• Posted by Antoinette on December 10, 2020

“The only way you can stay on top is to remember to touch bottom and get back to basics.” – Shane Black

Many therapists decide on starting up their own private practice and of course, be successful. While there is no secret formula to having a successful business, it is helpful for every entrepreneur to understand the basics to build a business property from the ground up. If you’re hoping to start your own business soon, here’s what you need to know to be successful.

Common Business Mistakes to Avoid

Many factors affect the success of a private practice. Most of them are rooted in proprietors who own the practice and fail to build a solid foundation for their business. These are some of the reasons private practices fail to grow as a business[1]:

  1. Owner Underestimated the Resources Needed

Businesses will need a lot of resources to operate, a private practice is no exception. Like most business operations, your practice may need a space where you can meet with clients and run day-to-day operations. You also need capital to pay for all the expenses you will incur.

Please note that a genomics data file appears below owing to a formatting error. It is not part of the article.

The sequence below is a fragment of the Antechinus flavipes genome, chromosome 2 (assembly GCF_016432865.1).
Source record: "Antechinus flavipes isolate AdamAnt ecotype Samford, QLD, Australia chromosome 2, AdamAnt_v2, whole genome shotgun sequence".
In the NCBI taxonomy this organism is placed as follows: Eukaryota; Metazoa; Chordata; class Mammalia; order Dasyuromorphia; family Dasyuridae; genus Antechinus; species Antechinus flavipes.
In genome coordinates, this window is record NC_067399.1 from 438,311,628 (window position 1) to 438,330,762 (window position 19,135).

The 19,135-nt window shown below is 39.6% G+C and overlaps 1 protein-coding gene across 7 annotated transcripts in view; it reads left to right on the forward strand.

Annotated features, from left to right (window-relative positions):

On the other hand, if you are more focused on doing online therapy, coaching, or specializes in psychology, having a dedicated office space may not be needed.

Not many entrepreneurs plan in detail and later discover that they are spending more than they can afford. Falling short of getting the essential resources can lead to business failure.

There are plenty of other factors to consider before you start your business. Go through them to make sure you are ready for this endeavor.

  1. No Clear Business Plan

Just like any business, a private practice needs a solid business plan that takes many factors into account, all of which will affect the way you run it. Without this plan and defined goals, your business’ path to growth will be directionless, which may cause it to fail. It’s always good to plan the ways to achieve the goals you’ve set for your business from the get-go.

  1. Lacks Individuality to Stand Out

To get clients, you and your private practice should stand out. Having a specialization or niche can help set you apart from fellow practitioners and allows you to cater to a specific group of clients, too. Nonetheless, a specialization shouldn’t restrict you from catering to other groups of clients. Let your skills and expertise speak for itself.

  1. Unmet Expectations